Favourite binoculars 2018




These three is what I own and use most (and there is a couple of vintage 8x30s, more on those another time). Subject to change as I get to know more glasses. You live, you learn. That´s the main point of the exercise.

If I had to choose only one... this would be it:





1st place: Leica Ultravid 8x32 HD Plus - SEXIEST BIN ALIVE

Fell in love with this tiny but powerful glass when reviewing it in 2015. I finally gave up resisting and bought my own one this spring. As obviously the best bin is the one you have with you, the little Leica is easily the best of the whole lot. It fits in any pocket, and nicely into my midsized hands. And all at 535 grams.

It is a somewhat difficult glass though. Not for the lazy or faint hearted. Those should get a Swarovision instead (but then not complain about frequent flares and a distinct TWOdimensionality of the imagery). With the Leica, you really have to get your ocular cup length right to bring the binocular´s exit pupil into your pupil. "Eye relief" (ER) that is. And Leica screwed that up. Because the ocular cups are simply way to short. I guess because their diameter is on the small side, so they rest deeper in the average eye socket than wider ocular cups, say from a 42mm glass. I had to partly unscrew the cups to get them about 1.5 millimeters longer, fix them with gaffer tape, and suddenly: a great view. Of course not Ultravid 7x42 great. But definitely something to enjoy everyday.

So get your ER distance right with this glass or you will be embarrassed fiddling around with it forever. Owners might want to check my review for a possible procedure.

The Leica is extremely sharp, contrasty, and with the most lovely, saturated colours over the whole spectrum - also the deep blues of shadows which I miss in some other glasses. Leica beauty. It also compared favourably to the Nikon 8x42 EDG, with a similar image. Build quality and industrial design are top notch. Although this is not a flat field glass, the edge performance is very good. And due to good aberration control you can fully use the enhanced depth of field due to field curvature.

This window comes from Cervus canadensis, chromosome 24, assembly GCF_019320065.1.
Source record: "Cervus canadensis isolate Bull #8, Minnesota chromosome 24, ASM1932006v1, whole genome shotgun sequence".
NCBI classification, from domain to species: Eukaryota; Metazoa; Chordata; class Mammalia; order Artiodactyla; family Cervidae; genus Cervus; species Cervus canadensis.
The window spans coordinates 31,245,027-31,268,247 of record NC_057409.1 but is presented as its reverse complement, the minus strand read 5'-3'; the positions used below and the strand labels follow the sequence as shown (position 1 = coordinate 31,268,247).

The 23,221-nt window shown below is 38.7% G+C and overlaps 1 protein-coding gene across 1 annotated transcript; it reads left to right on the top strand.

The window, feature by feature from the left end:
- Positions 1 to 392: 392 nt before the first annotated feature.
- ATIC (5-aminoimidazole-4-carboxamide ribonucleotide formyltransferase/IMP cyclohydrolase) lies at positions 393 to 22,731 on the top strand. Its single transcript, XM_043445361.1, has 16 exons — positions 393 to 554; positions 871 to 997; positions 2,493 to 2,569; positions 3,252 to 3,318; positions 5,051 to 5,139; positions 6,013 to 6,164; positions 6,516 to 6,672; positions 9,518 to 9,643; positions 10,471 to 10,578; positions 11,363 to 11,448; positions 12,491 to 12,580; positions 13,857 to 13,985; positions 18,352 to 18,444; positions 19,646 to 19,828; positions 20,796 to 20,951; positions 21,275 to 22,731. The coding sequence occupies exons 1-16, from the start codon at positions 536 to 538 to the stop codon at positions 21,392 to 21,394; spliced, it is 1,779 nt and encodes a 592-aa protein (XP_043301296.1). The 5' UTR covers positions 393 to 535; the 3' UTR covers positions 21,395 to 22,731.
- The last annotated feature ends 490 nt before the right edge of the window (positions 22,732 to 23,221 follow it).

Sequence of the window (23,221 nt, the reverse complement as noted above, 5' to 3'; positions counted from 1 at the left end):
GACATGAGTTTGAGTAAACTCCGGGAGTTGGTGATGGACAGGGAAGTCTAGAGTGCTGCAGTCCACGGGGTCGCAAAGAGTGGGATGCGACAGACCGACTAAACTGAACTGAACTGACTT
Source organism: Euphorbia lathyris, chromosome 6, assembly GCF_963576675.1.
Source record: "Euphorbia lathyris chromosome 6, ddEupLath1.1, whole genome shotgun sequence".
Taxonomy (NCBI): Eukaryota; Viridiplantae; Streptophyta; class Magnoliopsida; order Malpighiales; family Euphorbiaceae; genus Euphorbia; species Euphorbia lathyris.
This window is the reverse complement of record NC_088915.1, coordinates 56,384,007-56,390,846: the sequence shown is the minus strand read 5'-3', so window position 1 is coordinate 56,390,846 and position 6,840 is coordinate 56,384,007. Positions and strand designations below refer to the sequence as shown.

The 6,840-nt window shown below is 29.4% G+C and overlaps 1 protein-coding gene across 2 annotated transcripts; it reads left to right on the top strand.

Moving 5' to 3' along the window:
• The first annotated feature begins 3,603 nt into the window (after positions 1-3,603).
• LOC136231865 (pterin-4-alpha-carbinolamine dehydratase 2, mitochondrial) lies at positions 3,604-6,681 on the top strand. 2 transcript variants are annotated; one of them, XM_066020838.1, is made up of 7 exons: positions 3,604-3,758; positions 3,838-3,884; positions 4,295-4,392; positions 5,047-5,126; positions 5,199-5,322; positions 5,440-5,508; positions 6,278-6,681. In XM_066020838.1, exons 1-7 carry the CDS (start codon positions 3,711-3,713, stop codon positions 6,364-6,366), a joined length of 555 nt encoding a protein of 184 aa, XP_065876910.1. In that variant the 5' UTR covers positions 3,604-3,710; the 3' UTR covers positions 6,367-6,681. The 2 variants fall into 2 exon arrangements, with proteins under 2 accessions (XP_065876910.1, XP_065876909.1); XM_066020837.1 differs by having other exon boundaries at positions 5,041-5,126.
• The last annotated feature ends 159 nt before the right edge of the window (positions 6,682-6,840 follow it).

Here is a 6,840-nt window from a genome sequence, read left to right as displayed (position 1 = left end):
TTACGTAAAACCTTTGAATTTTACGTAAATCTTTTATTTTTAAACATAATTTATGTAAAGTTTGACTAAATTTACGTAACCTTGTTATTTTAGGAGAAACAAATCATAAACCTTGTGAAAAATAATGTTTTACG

Leica claims an eye relief of 13.3mm, but I measured a solid 15mm. It is probably not the best glass for spectacle wearers, nor for people with big hands. If Leica designed an 8x32 Noctivid with longer eye relief, it would surely be a considerably bigger glass, probably similar in size to a Nikon EDG 8x32 (650g)...





2nd place: Leica Ultravid 7x42 HD Plus

The view is a revelation. The contrast, the colours, the ease of view. Everything just a league above most 8x42s. I had to choose between keeping this glass and the Zeiss Victory 7x42, and reluctantly sold the Leica to a good friend to concentrate on the Zeiss for a while. The Zeiss is much more flawed but at the same time more spectacular due to its AK prism design - even sharper, and much brighter. It´s a more interesting complement to my Leica 8x32. But I do miss that 7x42 Ultravid. And I really need to test the Noctivid 8x42.



3rd place - Zeiss Victory FL 7x42